Tom Weaver is a horticulturist and takes care of the Dwarf Conifer Garden and Waterfall Garden. He has a bachelor's degree in environmental horticulture from the University of Minnesota, Twin Cities Campus. His favorite groups of plants are hardy cacti and anything with chartreuse foliage.
Bulbs are often thought of as a single season “wow,” beautiful in spring and gone by summer. This couldn’t be farther from the truth!
With a little planning, you can have beautiful displays of bulbs throughout the season. You can blend colors seamlessly for a year-long display, or you can mix things up seasonally to give yourself three or four new displays, one for each season! The ephemeral nature of most bulbs allows you to keep things fresh without constantly replanting.
This summer, we’ll be following the Graham Bulb Garden throughout the year to show how a palate of background perennial plants can be transformed into a stunning display of different colors and textures throughout the season.
So what’s blooming now in the Bulb Garden?
Winter aconite (Eranthis hyemalis) provides an important source of nectar and pollen for early pollinators. On any warm day, you can see hundreds of honeybees scurrying among the flowers.
Giant snowdrop (Galanthus elwesii) is often one of the first things we see blooming in the Bulb Garden. This year, the first flowers were seen on March 20, well-timed for the start of spring! Snowdrops are best planted near doors or paths where you can appreciate their delicate nature.
Dwarf reticulated irises (Iris reticulata) come in a wide variety of colors, but the one thing they all have in common is their rich color and striking presence in the garden.
Early scilla, or white squill (Scilla mischtschenkoana ‘Tubergeniana’), might not be the most readily available bulb, but its icy blue color and ease of growth make it a great choice for early spring color.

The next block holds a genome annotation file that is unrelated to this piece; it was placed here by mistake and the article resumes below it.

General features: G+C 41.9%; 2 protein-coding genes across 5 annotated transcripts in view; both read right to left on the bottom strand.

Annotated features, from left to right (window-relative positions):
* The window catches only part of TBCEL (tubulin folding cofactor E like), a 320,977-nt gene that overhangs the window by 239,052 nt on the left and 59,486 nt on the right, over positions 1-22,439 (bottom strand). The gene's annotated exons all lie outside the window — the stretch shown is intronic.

A number of tropical and semitropical bulbs can be used indoors to brighten up the winter months. Long-lasting blooms of amaryllis, Star-of-Bethlehem, and cyclamen are welcome additions to winter white.
Amaryllis (Hippeastrum) are probably the best-known bulb grown for forcing indoors in the winter months. In recent years, plant breeders have introduced dozens of new varieties ranging in size from small miniatures no bigger than 4 inches across to giant doubles that can reach 8 inches in size, with dozens of frilly petals. Most commonly found are the large, red cultivars such as ‘Red Lion’, but for a unique holiday plant, look for some of the less-common varieties such as ‘Amalfi’ (a smaller pink variety), ‘Zombie’ (a double-flowered salmon-and-white variety), or the unusual purple-and-green Hippeastrum papilio.
Amaryllis are easy to care for, requiring bright light and not very much water. They do not like to be overly moist, and perform best if allowed to dry slightly between waterings. Cooler rooms prolong flowering, so make sure not to place it next to a heating vent. After they are done blooming, plants can be kept alive until summer, when they’re best placed outdoors to receive ample sunshine. When you return them indoors in the fall, stop watering, and allow the foliage to dry out and turn yellow. The plants will remain dormant for anywhere from one to three months. During this time, they require very little water (water approximately once a month). When you see new growth starting again, move the bulbs to a sunny location, and start the process all over again. As they age, amaryllis bulbs will get larger and larger, sometimes splitting into multiple bulbs. When this happens, they can be divided and potted up separately.